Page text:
The Antithesis of Impurity: Holiness
Paul’s exhortation for the Christian community at Thessalonica to abstain from sexual immorality not only provides key instruction on sexual ethics for the Church today, but it also critiques our often-misguided attempts at mandating purity. Historically, the purity movements of the ’90s and early 2000’s focused on the legalistic policing of others, reducing Biblical sexual ethics to simple proof texts, wielding each verse and passage as a means of declaring oneself to be pure in contrast with others. This application of purity echoes the Pharisee’s prayer in Luke 18, “God, I thank you that I am not like other men, extortioners, unjust, adulterers…” rather than the prayer of the tax collector, “God, be merciful to me, a sinner!” Paul, in 1 Thessalonians 4, doesn’t command the Christian community to lord their ethical standards over each other. Rather, he encourages each person in their community to “control his own body in holiness and honor… [1 Thess. 4:4b]. Furthermore, the antithesis to sexual impurity is not purity but holiness. As Paul later notes, “For God has not called us for impurity, but in holiness [1 Thess. 4:7].”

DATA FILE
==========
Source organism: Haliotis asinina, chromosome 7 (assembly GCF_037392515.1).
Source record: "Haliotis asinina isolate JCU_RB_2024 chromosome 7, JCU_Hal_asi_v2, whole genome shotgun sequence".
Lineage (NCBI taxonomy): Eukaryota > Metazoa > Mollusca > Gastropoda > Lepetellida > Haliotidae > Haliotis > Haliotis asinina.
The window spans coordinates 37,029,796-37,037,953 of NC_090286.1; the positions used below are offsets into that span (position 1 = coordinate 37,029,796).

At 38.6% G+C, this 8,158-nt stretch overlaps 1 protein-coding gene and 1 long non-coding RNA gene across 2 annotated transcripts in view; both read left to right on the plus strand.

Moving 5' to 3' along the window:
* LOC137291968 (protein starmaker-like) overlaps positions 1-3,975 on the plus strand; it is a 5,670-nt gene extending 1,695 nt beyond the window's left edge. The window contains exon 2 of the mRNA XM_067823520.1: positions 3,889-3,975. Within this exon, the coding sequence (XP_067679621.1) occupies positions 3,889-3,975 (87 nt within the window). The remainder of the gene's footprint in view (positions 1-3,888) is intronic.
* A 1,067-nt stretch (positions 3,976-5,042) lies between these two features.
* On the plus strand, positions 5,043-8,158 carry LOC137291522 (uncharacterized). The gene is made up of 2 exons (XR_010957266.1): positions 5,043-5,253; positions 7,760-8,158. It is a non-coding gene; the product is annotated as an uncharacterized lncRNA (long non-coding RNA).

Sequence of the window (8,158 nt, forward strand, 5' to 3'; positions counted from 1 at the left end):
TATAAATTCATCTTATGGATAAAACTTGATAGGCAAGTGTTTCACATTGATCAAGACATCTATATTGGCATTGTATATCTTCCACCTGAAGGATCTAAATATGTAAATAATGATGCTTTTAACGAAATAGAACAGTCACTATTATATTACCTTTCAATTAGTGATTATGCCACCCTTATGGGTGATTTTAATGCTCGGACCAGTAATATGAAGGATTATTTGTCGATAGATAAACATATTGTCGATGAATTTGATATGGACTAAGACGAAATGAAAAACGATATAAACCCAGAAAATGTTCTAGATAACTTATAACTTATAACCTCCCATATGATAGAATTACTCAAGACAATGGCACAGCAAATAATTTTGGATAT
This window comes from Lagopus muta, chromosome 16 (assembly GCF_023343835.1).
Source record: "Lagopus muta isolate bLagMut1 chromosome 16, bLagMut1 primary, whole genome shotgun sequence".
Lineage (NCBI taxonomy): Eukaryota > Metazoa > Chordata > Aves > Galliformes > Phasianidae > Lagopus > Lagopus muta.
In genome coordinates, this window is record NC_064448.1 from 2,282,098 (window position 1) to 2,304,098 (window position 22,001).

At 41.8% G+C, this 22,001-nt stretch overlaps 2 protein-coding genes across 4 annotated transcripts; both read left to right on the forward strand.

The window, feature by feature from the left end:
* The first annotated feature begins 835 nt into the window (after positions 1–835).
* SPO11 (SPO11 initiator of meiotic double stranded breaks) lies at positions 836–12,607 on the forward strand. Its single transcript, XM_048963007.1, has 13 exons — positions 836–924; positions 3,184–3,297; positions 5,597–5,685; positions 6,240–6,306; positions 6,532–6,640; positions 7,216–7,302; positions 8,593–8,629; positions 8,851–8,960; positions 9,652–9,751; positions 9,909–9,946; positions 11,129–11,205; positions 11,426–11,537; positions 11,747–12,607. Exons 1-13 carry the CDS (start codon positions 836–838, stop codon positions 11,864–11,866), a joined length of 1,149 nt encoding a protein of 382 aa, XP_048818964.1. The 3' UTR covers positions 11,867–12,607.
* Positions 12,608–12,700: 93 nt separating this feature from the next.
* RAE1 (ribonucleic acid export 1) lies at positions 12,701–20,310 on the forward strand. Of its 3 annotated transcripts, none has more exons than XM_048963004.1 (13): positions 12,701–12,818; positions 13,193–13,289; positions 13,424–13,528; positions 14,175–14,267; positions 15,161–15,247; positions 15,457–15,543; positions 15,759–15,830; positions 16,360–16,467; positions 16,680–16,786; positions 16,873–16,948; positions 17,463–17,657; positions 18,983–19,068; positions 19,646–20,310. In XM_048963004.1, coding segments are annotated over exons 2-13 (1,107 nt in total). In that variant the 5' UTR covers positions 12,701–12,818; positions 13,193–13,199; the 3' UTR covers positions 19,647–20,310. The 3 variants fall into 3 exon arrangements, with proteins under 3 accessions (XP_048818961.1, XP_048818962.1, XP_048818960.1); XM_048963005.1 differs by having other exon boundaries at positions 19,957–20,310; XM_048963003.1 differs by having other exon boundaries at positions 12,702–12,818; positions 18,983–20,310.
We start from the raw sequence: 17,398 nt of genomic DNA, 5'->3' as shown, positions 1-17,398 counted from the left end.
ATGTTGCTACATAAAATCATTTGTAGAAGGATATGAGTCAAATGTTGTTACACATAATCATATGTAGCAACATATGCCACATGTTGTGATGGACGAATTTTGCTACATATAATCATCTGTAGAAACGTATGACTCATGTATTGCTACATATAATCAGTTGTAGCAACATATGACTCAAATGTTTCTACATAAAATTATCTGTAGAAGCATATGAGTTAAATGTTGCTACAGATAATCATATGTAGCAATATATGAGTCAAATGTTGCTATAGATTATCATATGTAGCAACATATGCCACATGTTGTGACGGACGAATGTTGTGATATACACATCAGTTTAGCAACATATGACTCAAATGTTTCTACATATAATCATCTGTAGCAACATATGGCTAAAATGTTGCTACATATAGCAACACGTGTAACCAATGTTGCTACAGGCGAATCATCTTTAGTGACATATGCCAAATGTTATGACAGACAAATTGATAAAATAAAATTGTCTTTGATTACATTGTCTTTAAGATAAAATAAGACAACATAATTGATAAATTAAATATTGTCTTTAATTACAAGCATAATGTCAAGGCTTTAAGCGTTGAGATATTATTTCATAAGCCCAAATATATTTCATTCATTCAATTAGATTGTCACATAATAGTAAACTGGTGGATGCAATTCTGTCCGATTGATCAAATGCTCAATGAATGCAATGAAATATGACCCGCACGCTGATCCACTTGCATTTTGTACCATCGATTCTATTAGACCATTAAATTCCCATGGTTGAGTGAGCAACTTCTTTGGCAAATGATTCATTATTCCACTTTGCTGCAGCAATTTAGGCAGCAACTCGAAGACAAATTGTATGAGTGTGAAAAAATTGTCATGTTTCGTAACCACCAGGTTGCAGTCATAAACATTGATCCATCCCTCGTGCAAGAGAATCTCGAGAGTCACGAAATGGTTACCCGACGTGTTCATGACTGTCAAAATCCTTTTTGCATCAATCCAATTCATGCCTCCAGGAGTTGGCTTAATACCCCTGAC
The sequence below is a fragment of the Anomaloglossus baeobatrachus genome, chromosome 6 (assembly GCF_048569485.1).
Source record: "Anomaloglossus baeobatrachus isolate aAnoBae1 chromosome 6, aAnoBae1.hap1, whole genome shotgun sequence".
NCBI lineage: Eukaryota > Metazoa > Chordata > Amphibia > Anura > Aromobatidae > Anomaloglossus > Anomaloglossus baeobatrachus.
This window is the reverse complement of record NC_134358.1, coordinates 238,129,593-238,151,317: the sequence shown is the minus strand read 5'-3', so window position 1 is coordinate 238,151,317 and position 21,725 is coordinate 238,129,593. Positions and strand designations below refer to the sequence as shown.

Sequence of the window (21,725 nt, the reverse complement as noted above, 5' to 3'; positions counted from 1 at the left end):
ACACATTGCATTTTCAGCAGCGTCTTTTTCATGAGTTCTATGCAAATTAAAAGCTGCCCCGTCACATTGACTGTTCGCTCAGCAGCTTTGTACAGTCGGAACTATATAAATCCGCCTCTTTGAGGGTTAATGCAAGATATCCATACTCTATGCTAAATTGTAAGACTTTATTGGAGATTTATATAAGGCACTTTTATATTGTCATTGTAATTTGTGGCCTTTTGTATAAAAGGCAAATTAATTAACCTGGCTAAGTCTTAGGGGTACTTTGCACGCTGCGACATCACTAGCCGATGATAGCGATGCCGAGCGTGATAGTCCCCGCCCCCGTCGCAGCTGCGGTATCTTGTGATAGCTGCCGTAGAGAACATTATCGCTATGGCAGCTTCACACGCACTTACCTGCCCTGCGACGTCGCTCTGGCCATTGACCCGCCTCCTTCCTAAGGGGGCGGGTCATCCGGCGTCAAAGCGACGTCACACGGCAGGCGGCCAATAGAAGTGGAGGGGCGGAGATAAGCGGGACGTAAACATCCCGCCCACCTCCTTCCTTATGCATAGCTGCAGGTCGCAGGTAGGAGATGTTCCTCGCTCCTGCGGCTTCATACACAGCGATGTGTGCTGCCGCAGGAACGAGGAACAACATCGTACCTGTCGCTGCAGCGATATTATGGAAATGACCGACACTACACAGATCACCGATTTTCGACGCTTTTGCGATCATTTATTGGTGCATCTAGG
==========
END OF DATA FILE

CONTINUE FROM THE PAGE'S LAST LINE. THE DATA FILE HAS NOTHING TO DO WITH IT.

We should all walk in holiness, recognizing that the call to abstain from sexual immorality is not a call to establish legalistic lines and boundaries, which prove to be easily moved, but rather to repeat God’s command for us to be “Holy as I am Holy [1 Peter 1:16; cf. Lev. 11:44-45].” The call to holiness is not about our ethical lordship over each other. It’s not about the rules and boundaries we set up. It’s about an indwelling, a relationship we have with God. We are called the holy ones [Gk. αγίος], not because of our holy works but because that which dwells in us is holy. And being consecrated, in union and relation with the Spirit, we ought to reflect that holiness. When viewed in this fashion, we come to recognize our own human failings, and in those failings, we are reminded of the God who forgives us of our sins. We are as the woman caught in adultery. We stand before the grace and love of Jesus. We are not condemned but, nevertheless, commanded to go and sin no more.
Therefore, as we go about our week, let us pray that God would earnestly call us to live out holiness. That the Spirit which has freed us from our sin may enable us to walk out of that freedom in holiness [1 Peter 2:15-16]. And in our desire and pursuit of holiness, we would encourage each other graciously, seeking to edify one another in love.